If you're under 18 years old and want an abortion in Arizona, it's required that one of your parents consents to the abortion (i.e. "parental consent"). If you cannot manage to get the parental consent, you can try to get a "judicial bypass." This is when you ask a judge for permission instead or, if it's an emergency (for medical reasons), you can get special permission.[2] For more information on minors and abortion laws in Arizona, click here.

In Arizona, which is considered a "battleground state," abortion has been recently challenged. In 2012, a law passed in Arizona that prohibited abortions after 20 weeks of gestation (except for in cases where the pregnancy endangered the woman's life). This was later ruled to be unconstitutional by the United States Court of Appeals for the Ninth Circuit in 2013.

Like in many parts of the country, abortion clinics in Arizona have faced severe pressure in recent years. According to a Guttmacher report, "There were 12 abortion-providing facilities in Arizona in 2014, and 9 of those were clinics. These numbers represent a 29% decline since 2011 in overall providers, and a a 40% decline in clinics from 2011, when there were 17 abortion providers overall, of which 15 were clinics."[3]

What to Get & Where to Get It[edit]

  • Planned Parenthood: "We offer both the abortion pill (medication abortion) and in-clinic abortion (surgical abortion). We are here to help, and can discuss all of your options with you - as well as provide adoption and pre-natal care referrals." To find out which locations offer these options, or to obtain more information about accessing care, please call 602.277.PLAN (7526).
  • Family Planning Associates Medical Group: They provide medical abortions (abortion pill), surgical abortions and late-term abortions. "Since 1994, Family Planning Associates Medical Group (FPAMG) has been a top Abortion Clinic in AZ, providing safe, caring family planning services in a comfortable PRIVATE medical office." Located in Papago Medical Park. Address: 1331 N 7th St #225, Phoenix, AZ 85006. Phone Numbers: Ph: 602-553-0440, Ph: 800-558-0440. Email: support@fpamg.com.

Note: Be careful -- there are some places that advertise themselves as abortion clinics, and they're actually religious anti-abortion clinics. They are also known as "crisis centers." For example, Crisis Pregnancy Centers of Arizona Phoenix Center is an example of this type of center.

Costs[edit]

Nationwide, the abortion pill can cost $800, but often less. For an in-clinic procedure, abortions can cost $1500, but often less. You can often find cheaper options at Planned Parenthood or some clinics. For low-income women (regardless of citizenship status), there are a variety of programs that may help pay for these costs.

If you need help paying for an abortion, call the National Abortion Federation Hotline at 1-800-772-9100, Monday–Friday, 7 a.m. to 11 p.m.; Saturday–Sunday, 9 a.m. to 9 p.m. (Eastern Daylight Time). The hotline can tell you where and how to get financial help for an abortion in the U.S.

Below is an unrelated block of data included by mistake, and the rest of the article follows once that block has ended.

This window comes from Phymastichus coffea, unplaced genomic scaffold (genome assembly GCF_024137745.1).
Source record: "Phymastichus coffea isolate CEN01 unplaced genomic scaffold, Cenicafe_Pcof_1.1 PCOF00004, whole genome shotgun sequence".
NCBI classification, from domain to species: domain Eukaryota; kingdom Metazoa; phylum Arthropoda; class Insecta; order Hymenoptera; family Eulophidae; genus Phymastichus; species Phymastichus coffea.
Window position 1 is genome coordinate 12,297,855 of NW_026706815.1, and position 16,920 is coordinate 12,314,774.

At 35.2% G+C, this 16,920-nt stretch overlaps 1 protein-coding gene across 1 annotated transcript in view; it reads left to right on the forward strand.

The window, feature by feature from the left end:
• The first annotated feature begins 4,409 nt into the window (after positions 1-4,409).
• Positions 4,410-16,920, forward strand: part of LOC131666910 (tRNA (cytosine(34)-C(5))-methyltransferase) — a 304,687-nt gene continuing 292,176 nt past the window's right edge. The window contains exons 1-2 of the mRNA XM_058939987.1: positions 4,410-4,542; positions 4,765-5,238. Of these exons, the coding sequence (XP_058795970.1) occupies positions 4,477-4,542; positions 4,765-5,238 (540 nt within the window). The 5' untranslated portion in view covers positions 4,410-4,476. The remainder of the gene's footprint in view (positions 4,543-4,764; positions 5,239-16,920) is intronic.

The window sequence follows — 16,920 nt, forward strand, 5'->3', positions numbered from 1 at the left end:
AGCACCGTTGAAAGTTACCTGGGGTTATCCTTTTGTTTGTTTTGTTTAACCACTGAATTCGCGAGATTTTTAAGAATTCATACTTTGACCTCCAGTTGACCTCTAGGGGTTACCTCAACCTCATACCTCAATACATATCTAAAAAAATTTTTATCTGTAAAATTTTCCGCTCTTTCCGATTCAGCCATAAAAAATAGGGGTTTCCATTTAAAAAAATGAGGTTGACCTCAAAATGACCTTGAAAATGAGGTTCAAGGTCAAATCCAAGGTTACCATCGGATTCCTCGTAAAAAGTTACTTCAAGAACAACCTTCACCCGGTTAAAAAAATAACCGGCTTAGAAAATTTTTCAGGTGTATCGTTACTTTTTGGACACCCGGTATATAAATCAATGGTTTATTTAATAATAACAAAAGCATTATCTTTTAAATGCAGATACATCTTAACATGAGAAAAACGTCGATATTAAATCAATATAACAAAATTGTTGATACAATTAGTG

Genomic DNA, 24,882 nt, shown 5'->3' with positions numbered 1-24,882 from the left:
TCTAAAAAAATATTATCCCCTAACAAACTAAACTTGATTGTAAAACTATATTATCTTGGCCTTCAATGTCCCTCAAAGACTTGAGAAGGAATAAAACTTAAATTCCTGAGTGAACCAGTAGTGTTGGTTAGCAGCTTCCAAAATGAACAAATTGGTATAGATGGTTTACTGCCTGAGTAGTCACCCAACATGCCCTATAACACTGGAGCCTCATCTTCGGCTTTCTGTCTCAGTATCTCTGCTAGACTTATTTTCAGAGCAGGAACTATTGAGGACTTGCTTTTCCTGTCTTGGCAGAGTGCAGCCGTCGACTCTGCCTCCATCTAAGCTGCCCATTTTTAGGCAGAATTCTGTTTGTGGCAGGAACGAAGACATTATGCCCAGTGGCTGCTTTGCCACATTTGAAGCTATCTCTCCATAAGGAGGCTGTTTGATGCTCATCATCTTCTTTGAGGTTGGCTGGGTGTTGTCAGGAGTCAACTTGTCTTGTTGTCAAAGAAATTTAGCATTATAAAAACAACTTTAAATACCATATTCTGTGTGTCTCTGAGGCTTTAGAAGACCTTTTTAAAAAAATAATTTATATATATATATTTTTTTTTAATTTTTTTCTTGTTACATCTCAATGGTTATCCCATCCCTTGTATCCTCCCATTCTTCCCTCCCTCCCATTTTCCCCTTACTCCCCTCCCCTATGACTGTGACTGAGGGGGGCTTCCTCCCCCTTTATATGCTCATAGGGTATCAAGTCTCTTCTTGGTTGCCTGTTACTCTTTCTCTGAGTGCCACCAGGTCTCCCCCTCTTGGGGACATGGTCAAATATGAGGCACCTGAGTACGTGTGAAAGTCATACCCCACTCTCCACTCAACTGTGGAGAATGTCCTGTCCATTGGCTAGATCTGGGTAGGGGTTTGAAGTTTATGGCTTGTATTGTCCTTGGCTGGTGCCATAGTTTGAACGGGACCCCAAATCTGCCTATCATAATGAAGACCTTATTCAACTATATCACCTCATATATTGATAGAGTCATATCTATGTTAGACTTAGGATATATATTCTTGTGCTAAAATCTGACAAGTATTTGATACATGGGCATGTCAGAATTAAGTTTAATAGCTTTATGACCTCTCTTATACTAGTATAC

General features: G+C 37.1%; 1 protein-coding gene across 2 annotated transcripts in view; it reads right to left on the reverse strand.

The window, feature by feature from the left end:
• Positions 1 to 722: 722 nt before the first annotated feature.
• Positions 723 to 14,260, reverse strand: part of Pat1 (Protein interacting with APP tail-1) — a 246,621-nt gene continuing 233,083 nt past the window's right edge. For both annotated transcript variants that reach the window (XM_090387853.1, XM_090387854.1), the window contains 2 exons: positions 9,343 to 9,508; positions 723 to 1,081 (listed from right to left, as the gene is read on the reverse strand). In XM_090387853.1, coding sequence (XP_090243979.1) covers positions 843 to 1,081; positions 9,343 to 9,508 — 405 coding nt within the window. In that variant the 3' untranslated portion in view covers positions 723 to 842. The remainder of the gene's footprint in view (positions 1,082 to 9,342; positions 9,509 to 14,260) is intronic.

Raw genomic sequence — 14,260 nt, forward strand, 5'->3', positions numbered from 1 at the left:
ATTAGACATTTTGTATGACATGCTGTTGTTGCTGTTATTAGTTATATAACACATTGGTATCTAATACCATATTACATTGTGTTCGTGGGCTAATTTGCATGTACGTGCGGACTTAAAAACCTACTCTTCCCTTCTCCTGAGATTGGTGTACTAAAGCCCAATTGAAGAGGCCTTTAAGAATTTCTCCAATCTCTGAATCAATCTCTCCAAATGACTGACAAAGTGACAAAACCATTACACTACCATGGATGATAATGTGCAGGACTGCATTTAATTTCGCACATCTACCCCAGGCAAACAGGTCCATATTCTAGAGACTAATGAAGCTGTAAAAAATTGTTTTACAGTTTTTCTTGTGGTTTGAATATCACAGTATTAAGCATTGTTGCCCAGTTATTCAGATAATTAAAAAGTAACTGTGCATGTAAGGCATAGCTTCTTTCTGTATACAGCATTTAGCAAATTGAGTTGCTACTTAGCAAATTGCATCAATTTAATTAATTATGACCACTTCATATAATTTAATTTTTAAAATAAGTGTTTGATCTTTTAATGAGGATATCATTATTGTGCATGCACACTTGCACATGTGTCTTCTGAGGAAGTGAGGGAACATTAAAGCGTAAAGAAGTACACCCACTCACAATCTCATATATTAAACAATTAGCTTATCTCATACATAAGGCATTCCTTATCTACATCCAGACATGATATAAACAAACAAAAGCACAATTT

Advocacy & Counseling[edit]

Laws & Social Stigmas[edit]

What to Get & Where to Get It[edit]

  • For emergencies, call 911 to get police and an ambulance.
  • If you're dealing with domestic abuse, you can call the National Domestic Violence Hotline Number at 1-800-787-3224. "Our highly-trained advocates are available 24/7 to talk confidentially with anyone experiencing domestic violence, seeking resources or information, or questioning unhealthy aspects of their relationship. "
  • National Suicide Prevention Lifeline: Call 1-800-273-8255. "We can all help prevent suicide. The Lifeline provides 24/7, free and confidential support for people in distress, prevention and crisis resources for you or your loved ones, and best practices for professionals."
  • If you have been abused and are in need of support, the Rape, Abuse, and Incest National Network (RAINN) may be able to provide help and counseling. Visit their website call their 24-hour crisis hotline at 1-800-656-HOPE.
  • The Trevor Project (Lifeline): Call: 866-488-7386. This is a 24/7 hotline for LGBT youth. "Our trained counselors are here to support you 24/7. If you are a young person in crisis, feeling suicidal, or in need of a safe and judgment-free place to talk, call the Trevor Lifeline now at 866-488-7386."
  • Lesbian, Gay, Bisexual & Transgender National Hotline: Toll-free: 1-888-843-4564. HOURS: Monday thru Friday from 1pm to 9pm, pacific time (Monday thru Friday from 4pm to midnight, eastern time). Saturday from 9am to 2pm, pacific time. (Saturday from noon to 5pm, eastern time). "All of our services are free and confidential.We speak with callers of all ages about coming-out issues, relationship concerns, bullying, workplace issues, HIV/AIDS anxiety and safer-sex information, and lots more!"

Costs[edit]

List of Additional Resources[edit]

References[edit]

  1. State Facts About Abortion: Arizona
  2. Sex in the States: Arizona
  3. State Facts About Abortion: Arizona